In mathematics, infinity isn't a vague idea, approximation, or metaphor. Infinity is just as "real" as and although it behaves very differently from points picked off the real number line.
In this course, you'll learn what infinity is, how it's used in mathematics, and why it's indispensable everywhere from the fundamentals of Euclidean geometry and algebra to advanced theory in calculus, discrete mathematics, and non-Euclidean geometry.
In this quiz, we'll start by confronting examples of the infinity inherent in algebra and Euclidean geometry. Even just figuring out "what is infinite and what is finite?" is not always straightforward.
Which of these is infinite?
The major distinction between finite and infinite is a bit more slippery than just saying "there are infinitely many whole numbers because you could count them forever." Please don't try this proof technique at home, we don't have forever to spend counting...
If you're asked to prove that there are infinitely many whole numbers, not even an entire life spent counting counts as a "proof." However, here's a logical argument that takes only a few minutes to say:
- If there were finitely many whole numbers, there would be a largest whole number.
- There is no largest whole number because, for any positive whole number is also a whole number and it is larger than
- Therefore, there must be infinitely many whole numbers.
Which of these options can fill the blank in the proof above?
The continuity of lines in geometry and calculus motivates another flavor of infinity:
On a line or line segment, any two points that have any non-zero distance between them have infinitely many points between them.
For example, there is always a point exactly halfway between any two points on a line segment. And, as we'll discuss later in this course, this also corresponds to the fact that there is always a decimal value that's exactly halfway between any pair of different decimal values.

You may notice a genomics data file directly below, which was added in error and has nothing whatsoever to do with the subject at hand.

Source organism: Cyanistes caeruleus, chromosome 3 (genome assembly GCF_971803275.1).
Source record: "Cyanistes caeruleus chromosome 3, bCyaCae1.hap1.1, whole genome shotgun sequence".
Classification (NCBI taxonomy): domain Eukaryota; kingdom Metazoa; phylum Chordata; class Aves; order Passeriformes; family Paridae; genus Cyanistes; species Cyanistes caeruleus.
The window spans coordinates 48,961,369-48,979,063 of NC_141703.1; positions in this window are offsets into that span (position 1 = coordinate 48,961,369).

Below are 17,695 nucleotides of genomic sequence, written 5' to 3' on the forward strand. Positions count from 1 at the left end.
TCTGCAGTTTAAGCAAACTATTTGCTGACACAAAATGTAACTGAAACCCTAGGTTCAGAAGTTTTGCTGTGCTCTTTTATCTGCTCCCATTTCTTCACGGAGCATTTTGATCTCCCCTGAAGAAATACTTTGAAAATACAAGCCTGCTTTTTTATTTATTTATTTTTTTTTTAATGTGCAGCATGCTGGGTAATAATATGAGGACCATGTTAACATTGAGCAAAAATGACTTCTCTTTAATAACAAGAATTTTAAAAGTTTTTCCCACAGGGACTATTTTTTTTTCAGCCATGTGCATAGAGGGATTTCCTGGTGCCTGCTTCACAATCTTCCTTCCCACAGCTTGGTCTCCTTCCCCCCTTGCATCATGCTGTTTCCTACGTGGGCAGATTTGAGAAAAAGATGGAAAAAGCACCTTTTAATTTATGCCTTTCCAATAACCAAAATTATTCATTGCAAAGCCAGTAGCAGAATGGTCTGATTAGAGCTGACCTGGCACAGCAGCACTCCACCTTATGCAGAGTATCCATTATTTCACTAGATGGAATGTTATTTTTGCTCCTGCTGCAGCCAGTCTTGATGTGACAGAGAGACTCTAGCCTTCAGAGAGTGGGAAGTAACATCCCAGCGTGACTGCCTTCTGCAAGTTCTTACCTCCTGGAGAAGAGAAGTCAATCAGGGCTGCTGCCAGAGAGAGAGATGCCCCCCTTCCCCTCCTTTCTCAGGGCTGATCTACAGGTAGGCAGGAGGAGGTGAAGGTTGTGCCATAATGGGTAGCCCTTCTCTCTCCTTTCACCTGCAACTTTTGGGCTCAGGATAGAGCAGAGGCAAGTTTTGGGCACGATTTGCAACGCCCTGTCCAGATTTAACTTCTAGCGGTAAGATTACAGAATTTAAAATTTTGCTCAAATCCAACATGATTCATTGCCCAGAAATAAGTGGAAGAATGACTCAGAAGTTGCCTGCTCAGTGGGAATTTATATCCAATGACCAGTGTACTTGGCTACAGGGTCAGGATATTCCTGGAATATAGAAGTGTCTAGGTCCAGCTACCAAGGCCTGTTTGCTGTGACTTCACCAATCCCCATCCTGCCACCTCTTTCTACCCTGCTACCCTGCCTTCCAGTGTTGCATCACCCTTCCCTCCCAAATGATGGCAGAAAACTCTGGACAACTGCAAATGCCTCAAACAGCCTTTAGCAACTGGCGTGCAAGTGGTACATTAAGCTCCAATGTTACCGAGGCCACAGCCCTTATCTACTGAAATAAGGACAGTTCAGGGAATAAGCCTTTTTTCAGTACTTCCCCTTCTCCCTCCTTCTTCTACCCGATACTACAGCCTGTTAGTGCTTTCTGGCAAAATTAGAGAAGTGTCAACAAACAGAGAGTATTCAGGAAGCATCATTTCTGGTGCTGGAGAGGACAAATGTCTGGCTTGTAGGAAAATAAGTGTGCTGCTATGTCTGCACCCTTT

If the two positions and on the line above are a distance of apart and if is exactly halfway between and what is the distance from to
Geometry has a lot of inherent infinities that are built into the nature of common, geometric objects. Even empty geometric space is an infinitude of sorts. Again, this means that figuring out "what is infinite and what is finite?" is not always straightforward.
Which of these is a finite quantity?
Is this argument about the figure below true or false?
The perimeter of this regular polygon increases every time the number of sides increases. Therefore, eventually, the length of the polygon's perimeter will be larger than the circumference of the gray circle surrounding it.
In the animation above, the pink dots are marked in so that they split each line segment in the figure into thirds. Then, a small equilateral triangle is built on the middle third of each segment. And, lastly, the one old side of each new, small triangle fades away. This process is then repeated with the newly formed figure, step by step evolving the original equilateral triangle into a fractal snowflake.
If we suppose the initial triangle has an area of one square unit, is the following claim true or false?
No matter how many times the steps described above are carried out, the total area of the snowflake will never exceed two square units.
In this quiz, you saw some examples of infinity in algebra, geometry, and a quick proof that there are infinitely many numbers. We were comparing the finite to the infinite.
In the next quiz, to really get at the essence of infinity, we need to find a way to measure and compare different infinities to each other. For example, is there any sense where the number of integers is larger than the number of positive integers, or are they, in reality, the same infinity?